“Something that we’re really interested in preparing now is beef heart. People get a little squeamish when they hear about organ meats and offal cuts, but heart is really interesting,” said DeSousa. “Yes, it is an organ in the body, but the heart is a muscle and it has such a different density and complex flavour to it. The texture of heart is similar to eating a New York strip streak. If you put heart and strip steak side by side, grilled and marinated the exact same way, most people wouldn’t know the difference.”

When it comes to meat, DeSousa stresses the importance of naturally and humanely raised, hormone and antibiotic-free animals.

“I always go back to pork since a few years ago there was this slogan ‘the other white meat’. Factory farmed pigs that have been raised in a confined environment and fed things like powders and bleach will produce light-coloured meat, while a cut of pork from a naturally raised pig will look almost like beef.

“We get our pork from Spragg’s in Rosemary, Alberta. Their pigs run around in the pasture and in the winter the farmer builds these igloos, that he calls pigloos, so the pigs can keep warm. As for our beef, it is from Spring Creek in Vegreville, just outside of Edmonton.”

DeSousa’s eyes sparkle and her passion for food is evident, but how can that translate to someone whose definition of cooking is takeout on china dinnerware?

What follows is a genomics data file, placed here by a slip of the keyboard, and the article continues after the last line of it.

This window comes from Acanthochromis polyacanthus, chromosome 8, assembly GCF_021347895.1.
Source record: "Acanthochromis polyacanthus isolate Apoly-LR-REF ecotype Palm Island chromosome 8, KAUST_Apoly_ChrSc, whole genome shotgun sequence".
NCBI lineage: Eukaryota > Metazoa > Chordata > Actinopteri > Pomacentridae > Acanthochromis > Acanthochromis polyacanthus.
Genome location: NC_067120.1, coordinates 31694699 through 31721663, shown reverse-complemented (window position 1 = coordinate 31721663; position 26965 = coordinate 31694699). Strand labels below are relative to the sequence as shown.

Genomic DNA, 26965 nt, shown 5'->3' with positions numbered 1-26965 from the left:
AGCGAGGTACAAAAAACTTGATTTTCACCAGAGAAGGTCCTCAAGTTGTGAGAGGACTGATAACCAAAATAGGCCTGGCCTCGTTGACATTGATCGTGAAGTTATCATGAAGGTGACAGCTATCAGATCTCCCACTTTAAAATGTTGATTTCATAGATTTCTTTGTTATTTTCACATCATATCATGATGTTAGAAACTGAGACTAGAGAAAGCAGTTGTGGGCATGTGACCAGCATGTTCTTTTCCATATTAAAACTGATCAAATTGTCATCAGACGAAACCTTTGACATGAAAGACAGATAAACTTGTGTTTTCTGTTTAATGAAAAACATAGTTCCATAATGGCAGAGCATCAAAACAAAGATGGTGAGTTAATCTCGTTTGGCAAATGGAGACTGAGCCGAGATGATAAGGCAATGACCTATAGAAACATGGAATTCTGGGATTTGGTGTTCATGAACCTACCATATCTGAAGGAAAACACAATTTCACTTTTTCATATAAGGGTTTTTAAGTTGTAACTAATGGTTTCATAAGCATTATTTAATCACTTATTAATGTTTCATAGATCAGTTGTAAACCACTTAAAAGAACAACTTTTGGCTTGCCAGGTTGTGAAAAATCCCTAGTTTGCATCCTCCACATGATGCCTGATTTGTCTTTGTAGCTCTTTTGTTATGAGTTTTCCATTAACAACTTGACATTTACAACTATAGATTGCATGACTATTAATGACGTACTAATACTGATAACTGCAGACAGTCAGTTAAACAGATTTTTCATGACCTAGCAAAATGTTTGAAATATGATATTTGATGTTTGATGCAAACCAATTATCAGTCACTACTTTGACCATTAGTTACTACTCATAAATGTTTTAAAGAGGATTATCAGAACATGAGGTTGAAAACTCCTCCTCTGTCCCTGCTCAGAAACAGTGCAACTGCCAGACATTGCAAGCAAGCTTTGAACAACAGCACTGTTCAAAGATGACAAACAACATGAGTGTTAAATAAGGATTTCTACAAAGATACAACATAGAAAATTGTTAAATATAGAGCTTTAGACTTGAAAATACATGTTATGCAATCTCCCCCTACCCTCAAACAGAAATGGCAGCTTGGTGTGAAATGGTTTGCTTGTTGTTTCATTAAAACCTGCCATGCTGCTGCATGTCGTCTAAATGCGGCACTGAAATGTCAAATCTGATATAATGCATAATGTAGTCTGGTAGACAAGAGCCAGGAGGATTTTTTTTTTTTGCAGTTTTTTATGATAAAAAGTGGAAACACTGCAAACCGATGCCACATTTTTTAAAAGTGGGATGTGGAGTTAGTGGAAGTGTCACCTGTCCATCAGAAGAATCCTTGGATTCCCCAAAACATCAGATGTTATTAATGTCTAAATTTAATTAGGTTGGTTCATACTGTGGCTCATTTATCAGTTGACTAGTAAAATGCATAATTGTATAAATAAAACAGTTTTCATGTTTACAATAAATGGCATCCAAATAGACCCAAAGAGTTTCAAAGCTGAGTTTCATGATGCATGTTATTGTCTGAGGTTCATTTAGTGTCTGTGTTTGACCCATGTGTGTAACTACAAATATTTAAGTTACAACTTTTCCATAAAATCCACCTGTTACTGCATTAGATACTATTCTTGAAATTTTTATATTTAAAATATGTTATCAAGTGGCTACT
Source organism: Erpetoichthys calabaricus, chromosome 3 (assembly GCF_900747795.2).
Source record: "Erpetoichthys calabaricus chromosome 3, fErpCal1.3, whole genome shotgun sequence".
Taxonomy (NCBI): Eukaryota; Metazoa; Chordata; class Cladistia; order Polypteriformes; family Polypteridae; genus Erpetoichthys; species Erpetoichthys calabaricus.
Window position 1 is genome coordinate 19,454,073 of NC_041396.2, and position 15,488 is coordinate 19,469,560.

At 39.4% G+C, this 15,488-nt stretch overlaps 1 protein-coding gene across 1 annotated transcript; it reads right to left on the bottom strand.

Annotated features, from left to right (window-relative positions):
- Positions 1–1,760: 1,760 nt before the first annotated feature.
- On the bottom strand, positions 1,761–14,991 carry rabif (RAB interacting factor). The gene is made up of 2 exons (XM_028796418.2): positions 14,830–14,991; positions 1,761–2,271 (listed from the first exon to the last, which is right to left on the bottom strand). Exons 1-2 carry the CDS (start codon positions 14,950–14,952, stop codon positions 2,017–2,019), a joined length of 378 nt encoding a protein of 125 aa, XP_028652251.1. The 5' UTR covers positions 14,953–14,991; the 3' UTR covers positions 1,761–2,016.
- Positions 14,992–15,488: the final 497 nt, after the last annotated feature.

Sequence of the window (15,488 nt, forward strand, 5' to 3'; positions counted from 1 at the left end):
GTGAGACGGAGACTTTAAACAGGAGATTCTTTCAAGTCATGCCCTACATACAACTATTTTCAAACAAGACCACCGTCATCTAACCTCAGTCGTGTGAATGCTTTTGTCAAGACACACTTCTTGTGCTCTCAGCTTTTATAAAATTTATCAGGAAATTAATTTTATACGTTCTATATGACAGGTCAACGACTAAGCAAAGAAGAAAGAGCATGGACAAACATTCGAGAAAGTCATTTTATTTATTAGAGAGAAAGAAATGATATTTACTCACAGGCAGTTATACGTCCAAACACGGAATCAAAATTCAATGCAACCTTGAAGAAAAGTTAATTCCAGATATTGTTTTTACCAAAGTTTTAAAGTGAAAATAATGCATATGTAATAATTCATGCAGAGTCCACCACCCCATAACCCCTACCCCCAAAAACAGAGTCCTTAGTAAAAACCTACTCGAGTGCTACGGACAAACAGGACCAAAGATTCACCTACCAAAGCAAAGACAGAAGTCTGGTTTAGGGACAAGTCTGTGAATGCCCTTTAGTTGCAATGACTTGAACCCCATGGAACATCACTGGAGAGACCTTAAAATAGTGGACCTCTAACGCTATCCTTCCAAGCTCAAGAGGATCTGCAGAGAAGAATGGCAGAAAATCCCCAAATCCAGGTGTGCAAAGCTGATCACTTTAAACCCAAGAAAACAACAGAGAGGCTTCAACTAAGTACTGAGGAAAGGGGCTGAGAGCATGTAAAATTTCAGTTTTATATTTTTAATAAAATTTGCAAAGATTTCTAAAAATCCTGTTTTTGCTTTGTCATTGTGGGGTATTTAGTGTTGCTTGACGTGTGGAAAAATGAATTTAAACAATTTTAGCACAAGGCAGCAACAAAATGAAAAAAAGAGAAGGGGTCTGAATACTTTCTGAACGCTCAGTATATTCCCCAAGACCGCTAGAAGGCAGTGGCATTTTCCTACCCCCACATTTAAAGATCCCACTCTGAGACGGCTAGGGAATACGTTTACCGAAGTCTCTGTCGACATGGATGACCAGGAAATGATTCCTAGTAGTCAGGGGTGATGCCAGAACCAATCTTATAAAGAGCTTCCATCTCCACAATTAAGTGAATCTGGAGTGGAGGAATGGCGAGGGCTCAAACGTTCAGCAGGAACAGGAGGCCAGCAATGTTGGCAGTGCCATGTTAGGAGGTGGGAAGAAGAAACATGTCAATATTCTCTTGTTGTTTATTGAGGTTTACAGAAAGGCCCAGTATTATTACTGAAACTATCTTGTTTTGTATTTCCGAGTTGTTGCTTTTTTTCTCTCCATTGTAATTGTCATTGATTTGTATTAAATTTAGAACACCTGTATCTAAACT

“There are simple ways to get into the kitchen, and I think it starts with meeting the producers and shopping locally and seasonally,” said DeSousa. “It all goes back to getting really good ingredients. If you have that, you don’t need to do much to make it taste great.”

Even her description of simple food leaves this at-home chef salivating and eager to get into the kitchen.

“If you have a perfectly ripe tomato, top it with salt, pepper and some olive oil and pair it with buffalo mozzarella. For meat, drizzle it with nice olive oil before you grill it on the barbeque, and it will taste great. Accompany both with some greens and you have a fantastic meal.”

Using the best ingredients available also keeps a menu healthier. DeSousa adds, “You don’t have to manipulate a product too much or add a whole lot of high-cholesterol or high-fat ingredients for it to taste good.”

With a life that revolves around food, it can be challenging for a chef to stay fit. DeSousa is thankful that fitness has always been part of her life.

“I studied ballet for 12 years before wanting to be a chef; it was a huge part of my life and I still take a ballet class every Saturday morning. I go to the gym, and I love running, especially outside in the summertime and fall.

“I’m in the restaurant a good 12-15 hours a day, so I’m on my feet running around, but at the same time I’m constantly tasting the food we’re making. I love what John and I make, but I think everything in moderation is the key to being healthy.”